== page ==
Plastisphere Earthlings #10 by Philippe Hyojung Kim

I found the works in this gallery to be subdued with a degree or degrees of the natural and the organic, of the life forms that seek to bind us to place. In a way that is delicate, fragile, and directly cumbersome of the reality of the natural landscape, these works enticed me into what could be valuable beyond the value itself–the epitome of life as found in the living object.

Nearby SOIL I stepped into a private opening for Project-106, which contained more art, tucked in corners, next to the studios of the artists themselves. It was here that I felt once again claustrophobic, but thought about the functioning of these types of space as perhaps being inspirational to the artists whose work was being crafted behind proximal doors.

Trophies of the American Home by Paul D. McKee. Value: $500.


Disparate Dream (deer chandelier) by Paul D. McKee. Value: $3,500.

Paul’s work reminded me of my own creative work, and the process of merging classic image into new contextual landscapes, often with dark consequences. I found it primal and primordial and anti-human, but also completely admirable and representative of a face of humanism that often gets damned and pushed into strange pockets.

The attached Method Gallery piece “White Room” by Damien Davis felt too intentional as a response to the Art Fair. There was so much love in that room, and I was overjoyed to not only encounter Damien himself, but listen to him speak with patrons about his process. He expressed direct interest in the occupation of art spaces, and how his work approaches that conversation. His statement does the work better justice than I ever could.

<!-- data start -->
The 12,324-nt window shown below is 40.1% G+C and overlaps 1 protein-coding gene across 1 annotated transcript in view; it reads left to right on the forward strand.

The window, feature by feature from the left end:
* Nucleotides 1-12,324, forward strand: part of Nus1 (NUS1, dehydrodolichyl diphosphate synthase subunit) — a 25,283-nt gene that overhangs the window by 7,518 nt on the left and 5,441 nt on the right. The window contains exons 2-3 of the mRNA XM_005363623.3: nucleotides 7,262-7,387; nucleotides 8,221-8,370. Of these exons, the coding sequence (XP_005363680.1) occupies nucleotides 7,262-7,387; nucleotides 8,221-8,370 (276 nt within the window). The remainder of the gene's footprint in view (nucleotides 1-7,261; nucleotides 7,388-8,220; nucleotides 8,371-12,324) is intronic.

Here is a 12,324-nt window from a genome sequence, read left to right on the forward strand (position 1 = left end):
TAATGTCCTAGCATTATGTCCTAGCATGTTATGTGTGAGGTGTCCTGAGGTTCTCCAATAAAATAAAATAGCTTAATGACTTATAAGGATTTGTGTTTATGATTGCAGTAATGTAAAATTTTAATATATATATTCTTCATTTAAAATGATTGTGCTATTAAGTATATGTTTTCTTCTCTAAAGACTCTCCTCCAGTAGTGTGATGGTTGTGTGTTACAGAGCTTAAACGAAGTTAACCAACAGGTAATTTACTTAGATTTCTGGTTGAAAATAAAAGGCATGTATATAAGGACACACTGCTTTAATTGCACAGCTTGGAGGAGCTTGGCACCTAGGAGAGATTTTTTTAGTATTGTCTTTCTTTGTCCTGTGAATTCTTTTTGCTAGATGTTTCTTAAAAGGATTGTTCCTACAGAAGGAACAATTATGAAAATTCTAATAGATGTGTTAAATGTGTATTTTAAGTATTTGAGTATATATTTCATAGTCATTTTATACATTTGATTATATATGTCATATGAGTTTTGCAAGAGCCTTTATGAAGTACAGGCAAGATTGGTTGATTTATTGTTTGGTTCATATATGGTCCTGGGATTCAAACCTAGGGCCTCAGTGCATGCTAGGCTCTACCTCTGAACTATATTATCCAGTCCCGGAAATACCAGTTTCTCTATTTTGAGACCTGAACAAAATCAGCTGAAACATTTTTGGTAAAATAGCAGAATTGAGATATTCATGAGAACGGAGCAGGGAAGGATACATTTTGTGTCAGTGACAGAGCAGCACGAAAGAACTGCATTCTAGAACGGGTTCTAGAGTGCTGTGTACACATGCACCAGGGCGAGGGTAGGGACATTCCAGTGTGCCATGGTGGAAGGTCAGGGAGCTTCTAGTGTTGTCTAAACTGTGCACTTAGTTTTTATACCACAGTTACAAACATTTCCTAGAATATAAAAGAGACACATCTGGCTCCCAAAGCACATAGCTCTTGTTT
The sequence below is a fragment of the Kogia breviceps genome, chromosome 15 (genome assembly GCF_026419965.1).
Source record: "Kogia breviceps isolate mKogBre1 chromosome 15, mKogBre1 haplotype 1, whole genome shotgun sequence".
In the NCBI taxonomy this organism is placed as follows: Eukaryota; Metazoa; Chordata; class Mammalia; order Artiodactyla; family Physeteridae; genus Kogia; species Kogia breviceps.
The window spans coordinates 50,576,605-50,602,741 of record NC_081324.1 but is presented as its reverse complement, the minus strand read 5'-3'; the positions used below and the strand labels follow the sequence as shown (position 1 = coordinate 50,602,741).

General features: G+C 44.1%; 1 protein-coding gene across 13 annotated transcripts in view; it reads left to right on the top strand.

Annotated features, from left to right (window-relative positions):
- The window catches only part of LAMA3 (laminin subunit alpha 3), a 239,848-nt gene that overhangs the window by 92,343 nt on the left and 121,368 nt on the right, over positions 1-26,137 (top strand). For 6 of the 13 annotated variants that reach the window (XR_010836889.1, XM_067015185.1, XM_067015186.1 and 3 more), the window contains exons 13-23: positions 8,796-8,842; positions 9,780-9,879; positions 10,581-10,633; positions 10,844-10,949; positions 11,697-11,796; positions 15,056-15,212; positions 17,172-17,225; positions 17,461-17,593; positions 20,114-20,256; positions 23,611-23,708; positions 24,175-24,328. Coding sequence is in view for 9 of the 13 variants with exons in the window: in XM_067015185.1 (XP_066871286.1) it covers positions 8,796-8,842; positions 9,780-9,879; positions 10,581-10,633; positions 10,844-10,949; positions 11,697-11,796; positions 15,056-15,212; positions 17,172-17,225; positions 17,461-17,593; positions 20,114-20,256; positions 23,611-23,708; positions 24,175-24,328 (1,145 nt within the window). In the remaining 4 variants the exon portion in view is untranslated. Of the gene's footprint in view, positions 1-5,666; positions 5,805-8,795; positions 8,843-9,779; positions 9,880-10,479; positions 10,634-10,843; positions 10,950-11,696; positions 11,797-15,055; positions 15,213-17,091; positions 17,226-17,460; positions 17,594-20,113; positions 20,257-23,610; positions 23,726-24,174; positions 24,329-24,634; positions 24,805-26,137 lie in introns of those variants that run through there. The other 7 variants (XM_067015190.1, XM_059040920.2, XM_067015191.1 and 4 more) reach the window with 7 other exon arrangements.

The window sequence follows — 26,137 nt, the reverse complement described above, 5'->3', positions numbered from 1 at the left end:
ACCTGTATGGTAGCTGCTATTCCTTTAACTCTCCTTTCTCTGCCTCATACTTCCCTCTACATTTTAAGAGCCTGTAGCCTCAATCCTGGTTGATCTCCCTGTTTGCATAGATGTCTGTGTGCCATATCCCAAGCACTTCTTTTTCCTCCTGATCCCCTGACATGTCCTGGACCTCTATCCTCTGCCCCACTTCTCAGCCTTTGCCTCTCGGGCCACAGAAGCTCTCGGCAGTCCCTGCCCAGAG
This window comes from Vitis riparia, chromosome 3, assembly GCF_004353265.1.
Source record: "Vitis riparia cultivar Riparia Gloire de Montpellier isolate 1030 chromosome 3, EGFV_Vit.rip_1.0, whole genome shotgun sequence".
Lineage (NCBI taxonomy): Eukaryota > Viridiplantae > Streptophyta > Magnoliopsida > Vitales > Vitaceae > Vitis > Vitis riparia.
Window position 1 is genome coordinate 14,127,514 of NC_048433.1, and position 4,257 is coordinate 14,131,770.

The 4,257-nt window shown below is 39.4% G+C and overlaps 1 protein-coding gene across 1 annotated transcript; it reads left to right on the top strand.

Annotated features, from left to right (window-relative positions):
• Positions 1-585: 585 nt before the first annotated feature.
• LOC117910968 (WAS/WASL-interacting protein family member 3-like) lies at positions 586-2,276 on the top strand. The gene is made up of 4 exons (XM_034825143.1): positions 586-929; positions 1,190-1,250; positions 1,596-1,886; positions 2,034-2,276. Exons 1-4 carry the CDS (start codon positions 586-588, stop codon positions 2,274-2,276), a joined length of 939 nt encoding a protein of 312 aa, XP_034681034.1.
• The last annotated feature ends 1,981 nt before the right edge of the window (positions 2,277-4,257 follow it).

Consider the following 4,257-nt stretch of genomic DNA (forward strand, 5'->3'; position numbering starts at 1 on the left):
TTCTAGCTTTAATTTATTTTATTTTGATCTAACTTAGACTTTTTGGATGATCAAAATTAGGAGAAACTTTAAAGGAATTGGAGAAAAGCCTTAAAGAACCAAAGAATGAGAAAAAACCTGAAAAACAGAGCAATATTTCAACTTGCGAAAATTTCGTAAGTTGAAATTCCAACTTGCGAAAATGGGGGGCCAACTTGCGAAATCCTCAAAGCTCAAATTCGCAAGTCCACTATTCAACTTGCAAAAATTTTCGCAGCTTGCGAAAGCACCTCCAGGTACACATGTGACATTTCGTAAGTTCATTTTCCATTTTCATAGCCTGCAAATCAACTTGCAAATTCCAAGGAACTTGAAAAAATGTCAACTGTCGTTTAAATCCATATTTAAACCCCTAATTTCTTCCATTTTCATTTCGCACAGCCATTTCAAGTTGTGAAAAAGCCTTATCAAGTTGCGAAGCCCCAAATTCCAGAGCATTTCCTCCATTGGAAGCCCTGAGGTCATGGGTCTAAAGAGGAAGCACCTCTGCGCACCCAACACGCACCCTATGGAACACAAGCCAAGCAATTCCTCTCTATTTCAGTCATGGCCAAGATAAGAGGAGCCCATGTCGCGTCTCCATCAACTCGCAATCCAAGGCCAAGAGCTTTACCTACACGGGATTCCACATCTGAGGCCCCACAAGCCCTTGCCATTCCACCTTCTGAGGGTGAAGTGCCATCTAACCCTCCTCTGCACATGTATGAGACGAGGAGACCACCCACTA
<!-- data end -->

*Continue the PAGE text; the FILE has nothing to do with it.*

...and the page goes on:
An end-of-the-experience statement is not possible. Just as most have encountered “art” throughout their lives, they will continue to encounter more art throughout the rest of their lives. Much of the paradigms I caught myself carrying throughout the Seattle Art Fair were repetitive of other experiences, other places, other engagements with physical art. On one hand, the experience to be physically present truly felt fantastic, rewarding, and uplifting; and yet, on the other hand, a degree of the overwhelming and exhausting and anxious could not be ignored. Of interest is the swell of feelings that opened when thinking more deeply about the human experience being bound to the digital, and the implant (occupation?) of the digital device in the context of the physical, visual art space is one that opens greater degrees of conflict than I thought possible before going into this event. But transformation is never easy. Never smooth. Never without its negative feelings, and thus I find myself remaining optimistic that the Art Fair is not good or bad, or even neutral–that it is entirely transitory, and it will move forward for all audiences and attendees and designers of its intricacies through fluidity and multiple systems of value.